Last week the Chairman of the Joint Chiefs of Staff, General Mark Milley, testified in the U.S. Senate that China has “a ways to go” before it can take Taiwan by military force. In other words, the People’s Liberation Army (PLA) isn’t capable of it yet.
The Secretary of Defense, retired-General Lloyd Austin testifying at the same hearing, seconded Milley’s assessment.
The two Generals appear less worried than two top Navy admirals who testified before Congress several months ago. Outgoing USINDOPACOM commander, Admiral Philip Davidson warned of a Chinese invasion of Taiwan by 2027. His successor, Admiral John Aquilino said it could happen “much sooner.”
Analysts differ on whether the PLA is now capable of launching a successful assault on Taiwan. Some say it can and some say it can’t.
Skeptics point to a lack of ‘lift’ (ships needed to get across the Taiwan Strait); inadequate ‘joint’ capability (the ability to combine PLA air, sea, and ground forces—essential for this kind of operation); and inadequate logistics capabilities.
This writer’s assessment?
While Xi Jinping prefers to bully Taiwan into submission, I think the PLA has the capability to conduct an assault on Taiwan—and think it will succeed.
It has 50+ purpose-built amphibious ships. Some are older models but these work fine. The Chinese also have hundreds of commercial vessels, container and RORO (roll-on/roll-off) ships, and thousands of ferries and barges. If the objective is to get troops and hardware across the strait, then these will suffice. There is enough ‘lift’ to land three Army divisions and a Marine brigade in an initial assault, according to some analysts. And there is no shortage of military and civilian aircraft to drop airborne troops.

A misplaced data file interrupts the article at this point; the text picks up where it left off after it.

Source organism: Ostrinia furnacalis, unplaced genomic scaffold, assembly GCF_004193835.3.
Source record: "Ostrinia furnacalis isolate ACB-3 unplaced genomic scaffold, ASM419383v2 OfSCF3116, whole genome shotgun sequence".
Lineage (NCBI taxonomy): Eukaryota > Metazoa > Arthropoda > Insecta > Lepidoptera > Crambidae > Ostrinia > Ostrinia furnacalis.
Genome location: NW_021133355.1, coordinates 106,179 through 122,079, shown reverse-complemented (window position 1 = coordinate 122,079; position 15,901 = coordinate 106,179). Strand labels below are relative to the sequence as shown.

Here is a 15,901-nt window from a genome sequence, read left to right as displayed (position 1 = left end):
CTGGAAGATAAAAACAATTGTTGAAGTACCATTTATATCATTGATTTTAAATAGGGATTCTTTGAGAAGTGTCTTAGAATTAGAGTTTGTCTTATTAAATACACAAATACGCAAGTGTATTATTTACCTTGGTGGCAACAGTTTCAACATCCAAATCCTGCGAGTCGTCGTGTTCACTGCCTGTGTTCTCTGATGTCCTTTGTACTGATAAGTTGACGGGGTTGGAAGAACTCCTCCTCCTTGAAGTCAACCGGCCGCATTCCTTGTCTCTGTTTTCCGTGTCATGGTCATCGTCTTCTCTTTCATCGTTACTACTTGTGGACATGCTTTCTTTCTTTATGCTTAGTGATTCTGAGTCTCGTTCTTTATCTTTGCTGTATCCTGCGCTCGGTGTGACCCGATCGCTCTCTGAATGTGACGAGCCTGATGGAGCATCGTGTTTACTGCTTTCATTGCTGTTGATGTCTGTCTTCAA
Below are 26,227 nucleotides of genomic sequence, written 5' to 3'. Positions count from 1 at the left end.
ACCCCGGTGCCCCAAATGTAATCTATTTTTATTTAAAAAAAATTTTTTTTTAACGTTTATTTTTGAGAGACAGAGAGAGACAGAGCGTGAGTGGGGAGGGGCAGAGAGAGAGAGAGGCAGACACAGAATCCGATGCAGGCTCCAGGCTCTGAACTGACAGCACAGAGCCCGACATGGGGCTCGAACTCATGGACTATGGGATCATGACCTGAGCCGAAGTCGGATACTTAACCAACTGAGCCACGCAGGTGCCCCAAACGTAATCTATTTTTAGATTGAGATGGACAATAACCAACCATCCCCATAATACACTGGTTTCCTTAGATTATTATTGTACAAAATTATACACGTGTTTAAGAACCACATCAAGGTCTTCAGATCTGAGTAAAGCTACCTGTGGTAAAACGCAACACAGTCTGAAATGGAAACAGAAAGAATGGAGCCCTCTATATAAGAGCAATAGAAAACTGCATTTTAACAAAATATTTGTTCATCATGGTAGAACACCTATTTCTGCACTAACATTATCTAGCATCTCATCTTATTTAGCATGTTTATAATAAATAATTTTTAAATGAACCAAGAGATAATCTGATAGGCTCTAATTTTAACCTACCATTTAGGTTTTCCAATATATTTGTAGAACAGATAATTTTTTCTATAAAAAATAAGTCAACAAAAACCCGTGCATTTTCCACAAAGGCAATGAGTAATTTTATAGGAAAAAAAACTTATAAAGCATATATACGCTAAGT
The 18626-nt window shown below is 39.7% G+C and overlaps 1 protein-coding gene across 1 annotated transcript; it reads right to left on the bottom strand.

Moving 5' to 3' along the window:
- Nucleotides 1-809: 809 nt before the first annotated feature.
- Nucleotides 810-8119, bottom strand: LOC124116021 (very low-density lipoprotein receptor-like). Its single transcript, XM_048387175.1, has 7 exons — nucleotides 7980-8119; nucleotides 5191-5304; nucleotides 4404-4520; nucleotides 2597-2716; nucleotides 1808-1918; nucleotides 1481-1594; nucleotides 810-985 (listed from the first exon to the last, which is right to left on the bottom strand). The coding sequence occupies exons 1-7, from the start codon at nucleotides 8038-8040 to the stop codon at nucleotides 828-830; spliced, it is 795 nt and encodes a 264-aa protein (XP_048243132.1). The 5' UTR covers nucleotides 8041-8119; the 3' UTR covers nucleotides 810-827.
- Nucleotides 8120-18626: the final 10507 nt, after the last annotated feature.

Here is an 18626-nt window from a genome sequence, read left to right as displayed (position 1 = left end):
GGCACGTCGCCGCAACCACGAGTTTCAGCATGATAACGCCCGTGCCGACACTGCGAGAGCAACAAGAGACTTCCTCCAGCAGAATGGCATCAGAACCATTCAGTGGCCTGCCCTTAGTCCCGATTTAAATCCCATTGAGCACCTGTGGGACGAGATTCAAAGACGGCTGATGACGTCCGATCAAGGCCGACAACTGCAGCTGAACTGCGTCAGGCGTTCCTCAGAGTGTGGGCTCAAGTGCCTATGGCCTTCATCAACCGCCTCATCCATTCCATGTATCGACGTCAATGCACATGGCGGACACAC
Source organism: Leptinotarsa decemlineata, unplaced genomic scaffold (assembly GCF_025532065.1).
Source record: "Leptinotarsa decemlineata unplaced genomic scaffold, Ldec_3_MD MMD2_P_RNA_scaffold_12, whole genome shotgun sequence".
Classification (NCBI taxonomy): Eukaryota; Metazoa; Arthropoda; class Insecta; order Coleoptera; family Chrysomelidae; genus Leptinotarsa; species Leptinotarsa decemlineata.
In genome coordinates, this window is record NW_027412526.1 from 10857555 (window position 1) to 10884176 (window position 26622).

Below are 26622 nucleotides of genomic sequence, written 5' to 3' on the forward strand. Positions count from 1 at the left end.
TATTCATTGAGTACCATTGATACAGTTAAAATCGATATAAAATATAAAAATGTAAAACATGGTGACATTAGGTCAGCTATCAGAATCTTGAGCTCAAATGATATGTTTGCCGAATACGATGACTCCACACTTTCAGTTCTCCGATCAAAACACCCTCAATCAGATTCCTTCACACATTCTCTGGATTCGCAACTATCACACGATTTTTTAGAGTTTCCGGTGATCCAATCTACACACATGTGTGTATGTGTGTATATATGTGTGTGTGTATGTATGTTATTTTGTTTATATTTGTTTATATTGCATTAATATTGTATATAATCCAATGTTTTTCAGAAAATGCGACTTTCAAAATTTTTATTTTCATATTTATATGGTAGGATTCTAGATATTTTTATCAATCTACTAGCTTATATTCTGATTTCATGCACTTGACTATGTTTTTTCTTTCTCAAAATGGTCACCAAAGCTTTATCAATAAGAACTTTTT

As for ‘joint’ capabilities? That’s a challenge for all militaries, but the PLA has identified this requirement and it trains to improve joint capabilities. And, Taiwan has been the PLA’s main objective for decades, so it’s gotten plenty of funding, attention, planning, procurement, and practice—to include amphibious assaults and necessary air, naval, and fire support coordination.
Logistics? Maybe not up to U.S. military standards, but maybe good enough.
Keep in mind that an assault will take place in the context of missile barrages, cyber attacks, electronic warfare, and naval and air forces swarming the island and its environs. Also, there is a “5th column” of saboteurs and agents in Taiwan that China has had 60 years to put in place.
Also possible are coordinated attacks by China’s proxies in other theaters to distract and divert the focus and forces of Taiwan’s allies.
But if nothing else, remember that a military sometimes just has to be good enough to do a certain thing at a certain time at a certain place.
Underestimate the Chinese and you’ll learn a hard lesson—as the U.S. military and intelligence and business communities should know by now.
Moreover, the PLA has regularly introduced capabilities—such as carrier operations—years earlier than expert consensus said was possible.
Thus, I would err on the side of caution.
But there are other aspects of General Milley’s testimony that raise issues besides whether or not the PLA is ready to attack Taiwan.
Condescension Showing Through?
The General didn’t seem all that concerned about Chinese capabilities, only that someday they might get a “no kidding” capability to attack Taiwan.